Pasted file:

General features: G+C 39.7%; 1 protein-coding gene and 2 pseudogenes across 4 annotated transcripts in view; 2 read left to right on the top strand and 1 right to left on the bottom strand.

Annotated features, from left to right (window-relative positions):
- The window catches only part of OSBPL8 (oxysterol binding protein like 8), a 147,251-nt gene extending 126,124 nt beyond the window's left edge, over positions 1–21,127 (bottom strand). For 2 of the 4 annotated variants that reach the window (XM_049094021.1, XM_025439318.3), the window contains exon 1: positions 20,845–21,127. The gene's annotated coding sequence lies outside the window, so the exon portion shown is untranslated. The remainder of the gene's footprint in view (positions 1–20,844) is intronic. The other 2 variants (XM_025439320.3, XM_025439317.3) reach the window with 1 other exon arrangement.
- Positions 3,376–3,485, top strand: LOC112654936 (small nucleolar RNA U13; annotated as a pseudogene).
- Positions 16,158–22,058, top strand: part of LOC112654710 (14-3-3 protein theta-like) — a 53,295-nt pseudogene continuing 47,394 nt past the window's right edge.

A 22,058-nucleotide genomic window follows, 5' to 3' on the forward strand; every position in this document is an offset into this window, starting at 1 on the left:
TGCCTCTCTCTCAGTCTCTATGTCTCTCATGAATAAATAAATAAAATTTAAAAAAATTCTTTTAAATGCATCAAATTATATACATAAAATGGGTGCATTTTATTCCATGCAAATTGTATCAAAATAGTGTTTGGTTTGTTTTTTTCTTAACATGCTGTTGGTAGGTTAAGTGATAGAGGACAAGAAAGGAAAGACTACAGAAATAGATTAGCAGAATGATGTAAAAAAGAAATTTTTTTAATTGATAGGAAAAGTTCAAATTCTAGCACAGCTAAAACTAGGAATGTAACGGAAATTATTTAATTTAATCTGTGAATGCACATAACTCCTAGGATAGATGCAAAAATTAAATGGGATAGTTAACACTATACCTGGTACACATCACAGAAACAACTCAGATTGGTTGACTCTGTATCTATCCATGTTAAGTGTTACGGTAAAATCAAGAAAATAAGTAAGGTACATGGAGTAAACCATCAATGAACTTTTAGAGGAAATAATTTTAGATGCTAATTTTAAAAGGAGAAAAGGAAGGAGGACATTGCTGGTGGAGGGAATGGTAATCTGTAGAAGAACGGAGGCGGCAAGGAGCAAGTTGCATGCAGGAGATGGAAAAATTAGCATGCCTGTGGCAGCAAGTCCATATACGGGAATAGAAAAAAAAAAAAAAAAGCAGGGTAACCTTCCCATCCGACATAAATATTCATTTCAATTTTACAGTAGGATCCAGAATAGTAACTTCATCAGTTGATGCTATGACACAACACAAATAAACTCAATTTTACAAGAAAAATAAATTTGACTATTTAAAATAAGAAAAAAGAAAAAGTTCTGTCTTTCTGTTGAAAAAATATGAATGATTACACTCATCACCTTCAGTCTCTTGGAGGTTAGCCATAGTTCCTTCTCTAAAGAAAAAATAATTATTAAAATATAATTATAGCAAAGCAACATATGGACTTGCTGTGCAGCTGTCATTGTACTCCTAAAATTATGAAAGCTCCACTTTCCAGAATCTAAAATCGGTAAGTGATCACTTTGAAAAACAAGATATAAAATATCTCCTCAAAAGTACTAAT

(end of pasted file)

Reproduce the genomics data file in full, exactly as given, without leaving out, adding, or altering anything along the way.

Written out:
General features: G+C 39.7%; 1 protein-coding gene and 2 pseudogenes across 4 annotated transcripts in view; 2 read left to right on the top strand and 1 right to left on the bottom strand.

Annotated features, from left to right (window-relative positions):
- The window catches only part of OSBPL8 (oxysterol binding protein like 8), a 147,251-nt gene extending 126,124 nt beyond the window's left edge, over positions 1–21,127 (bottom strand). For 2 of the 4 annotated variants that reach the window (XM_049094021.1, XM_025439318.3), the window contains exon 1: positions 20,845–21,127. The gene's annotated coding sequence lies outside the window, so the exon portion shown is untranslated. The remainder of the gene's footprint in view (positions 1–20,844) is intronic. The other 2 variants (XM_025439320.3, XM_025439317.3) reach the window with 1 other exon arrangement.
- Positions 3,376–3,485, top strand: LOC112654936 (small nucleolar RNA U13; annotated as a pseudogene).
- Positions 16,158–22,058, top strand: part of LOC112654710 (14-3-3 protein theta-like) — a 53,295-nt pseudogene continuing 47,394 nt past the window's right edge.

A 22,058-nucleotide genomic window follows, 5' to 3' on the forward strand; every position in this document is an offset into this window, starting at 1 on the left:
TGCCTCTCTCTCAGTCTCTATGTCTCTCATGAATAAATAAATAAAATTTAAAAAAATTCTTTTAAATGCATCAAATTATATACATAAAATGGGTGCATTTTATTCCATGCAAATTGTATCAAAATAGTGTTTGGTTTGTTTTTTTCTTAACATGCTGTTGGTAGGTTAAGTGATAGAGGACAAGAAAGGAAAGACTACAGAAATAGATTAGCAGAATGATGTAAAAAAGAAATTTTTTTAATTGATAGGAAAAGTTCAAATTCTAGCACAGCTAAAACTAGGAATGTAACGGAAATTATTTAATTTAATCTGTGAATGCACATAACTCCTAGGATAGATGCAAAAATTAAATGGGATAGTTAACACTATACCTGGTACACATCACAGAAACAACTCAGATTGGTTGACTCTGTATCTATCCATGTTAAGTGTTACGGTAAAATCAAGAAAATAAGTAAGGTACATGGAGTAAACCATCAATGAACTTTTAGAGGAAATAATTTTAGATGCTAATTTTAAAAGGAGAAAAGGAAGGAGGACATTGCTGGTGGAGGGAATGGTAATCTGTAGAAGAACGGAGGCGGCAAGGAGCAAGTTGCATGCAGGAGATGGAAAAATTAGCATGCCTGTGGCAGCAAGTCCATATACGGGAATAGAAAAAAAAAAAAAAAAGCAGGGTAACCTTCCCATCCGACATAAATATTCATTTCAATTTTACAGTAGGATCCAGAATAGTAACTTCATCAGTTGATGCTATGACACAACACAAATAAACTCAATTTTACAAGAAAAATAAATTTGACTATTTAAAATAAGAAAAAAGAAAAAGTTCTGTCTTTCTGTTGAAAAAATATGAATGATTACACTCATCACCTTCAGTCTCTTGGAGGTTAGCCATAGTTCCTTCTCTAAAGAAAAAATAATTATTAAAATATAATTATAGCAAAGCAACATATGGACTTGCTGTGCAGCTGTCATTGTACTCCTAAAATTATGAAAGCTCCACTTTCCAGAATCTAAAATCGGTAAGTGATCACTTTGAAAAACAAGATATAAAATATCTCCTCAAAAGTACTAAT